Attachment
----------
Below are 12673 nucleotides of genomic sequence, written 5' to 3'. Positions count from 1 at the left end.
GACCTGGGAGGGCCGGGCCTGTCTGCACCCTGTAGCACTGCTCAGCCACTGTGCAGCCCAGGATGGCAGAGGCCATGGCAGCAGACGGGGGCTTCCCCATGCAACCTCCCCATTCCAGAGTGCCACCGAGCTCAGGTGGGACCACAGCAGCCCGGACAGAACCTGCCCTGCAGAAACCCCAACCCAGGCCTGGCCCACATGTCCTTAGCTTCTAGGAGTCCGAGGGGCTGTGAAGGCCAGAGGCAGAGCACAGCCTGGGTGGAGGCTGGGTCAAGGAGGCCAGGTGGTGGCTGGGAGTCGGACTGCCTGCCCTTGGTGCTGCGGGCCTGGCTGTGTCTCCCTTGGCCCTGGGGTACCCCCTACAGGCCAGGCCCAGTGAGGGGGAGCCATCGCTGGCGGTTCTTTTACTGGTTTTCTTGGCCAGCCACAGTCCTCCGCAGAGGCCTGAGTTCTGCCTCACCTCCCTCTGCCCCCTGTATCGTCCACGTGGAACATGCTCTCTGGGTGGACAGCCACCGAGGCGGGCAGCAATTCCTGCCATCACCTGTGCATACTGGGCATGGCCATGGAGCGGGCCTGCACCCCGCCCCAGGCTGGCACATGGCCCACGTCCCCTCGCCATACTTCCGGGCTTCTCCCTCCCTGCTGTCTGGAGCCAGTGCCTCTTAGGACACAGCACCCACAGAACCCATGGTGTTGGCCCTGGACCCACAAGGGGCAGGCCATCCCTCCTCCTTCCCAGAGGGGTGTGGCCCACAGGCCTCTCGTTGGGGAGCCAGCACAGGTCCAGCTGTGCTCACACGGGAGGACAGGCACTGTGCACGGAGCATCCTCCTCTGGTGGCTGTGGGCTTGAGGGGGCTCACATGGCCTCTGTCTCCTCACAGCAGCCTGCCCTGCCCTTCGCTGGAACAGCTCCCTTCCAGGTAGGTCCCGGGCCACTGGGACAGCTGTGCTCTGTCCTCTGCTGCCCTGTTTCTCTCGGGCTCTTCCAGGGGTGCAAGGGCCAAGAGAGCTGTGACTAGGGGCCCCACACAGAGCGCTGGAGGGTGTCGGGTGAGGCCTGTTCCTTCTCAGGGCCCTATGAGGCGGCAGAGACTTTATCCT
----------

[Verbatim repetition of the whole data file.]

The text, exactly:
Below are 12673 nucleotides of genomic sequence, written 5' to 3'. Positions count from 1 at the left end.
GACCTGGGAGGGCCGGGCCTGTCTGCACCCTGTAGCACTGCTCAGCCACTGTGCAGCCCAGGATGGCAGAGGCCATGGCAGCAGACGGGGGCTTCCCCATGCAACCTCCCCATTCCAGAGTGCCACCGAGCTCAGGTGGGACCACAGCAGCCCGGACAGAACCTGCCCTGCAGAAACCCCAACCCAGGCCTGGCCCACATGTCCTTAGCTTCTAGGAGTCCGAGGGGCTGTGAAGGCCAGAGGCAGAGCACAGCCTGGGTGGAGGCTGGGTCAAGGAGGCCAGGTGGTGGCTGGGAGTCGGACTGCCTGCCCTTGGTGCTGCGGGCCTGGCTGTGTCTCCCTTGGCCCTGGGGTACCCCCTACAGGCCAGGCCCAGTGAGGGGGAGCCATCGCTGGCGGTTCTTTTACTGGTTTTCTTGGCCAGCCACAGTCCTCCGCAGAGGCCTGAGTTCTGCCTCACCTCCCTCTGCCCCCTGTATCGTCCACGTGGAACATGCTCTCTGGGTGGACAGCCACCGAGGCGGGCAGCAATTCCTGCCATCACCTGTGCATACTGGGCATGGCCATGGAGCGGGCCTGCACCCCGCCCCAGGCTGGCACATGGCCCACGTCCCCTCGCCATACTTCCGGGCTTCTCCCTCCCTGCTGTCTGGAGCCAGTGCCTCTTAGGACACAGCACCCACAGAACCCATGGTGTTGGCCCTGGACCCACAAGGGGCAGGCCATCCCTCCTCCTTCCCAGAGGGGTGTGGCCCACAGGCCTCTCGTTGGGGAGCCAGCACAGGTCCAGCTGTGCTCACACGGGAGGACAGGCACTGTGCACGGAGCATCCTCCTCTGGTGGCTGTGGGCTTGAGGGGGCTCACATGGCCTCTGTCTCCTCACAGCAGCCTGCCCTGCCCTTCGCTGGAACAGCTCCCTTCCAGGTAGGTCCCGGGCCACTGGGACAGCTGTGCTCTGTCCTCTGCTGCCCTGTTTCTCTCGGGCTCTTCCAGGGGTGCAAGGGCCAAGAGAGCTGTGACTAGGGGCCCCACACAGAGCGCTGGAGGGTGTCGGGTGAGGCCTGTTCCTTCTCAGGGCCCTATGAGGCGGCAGAGACTTTATCCT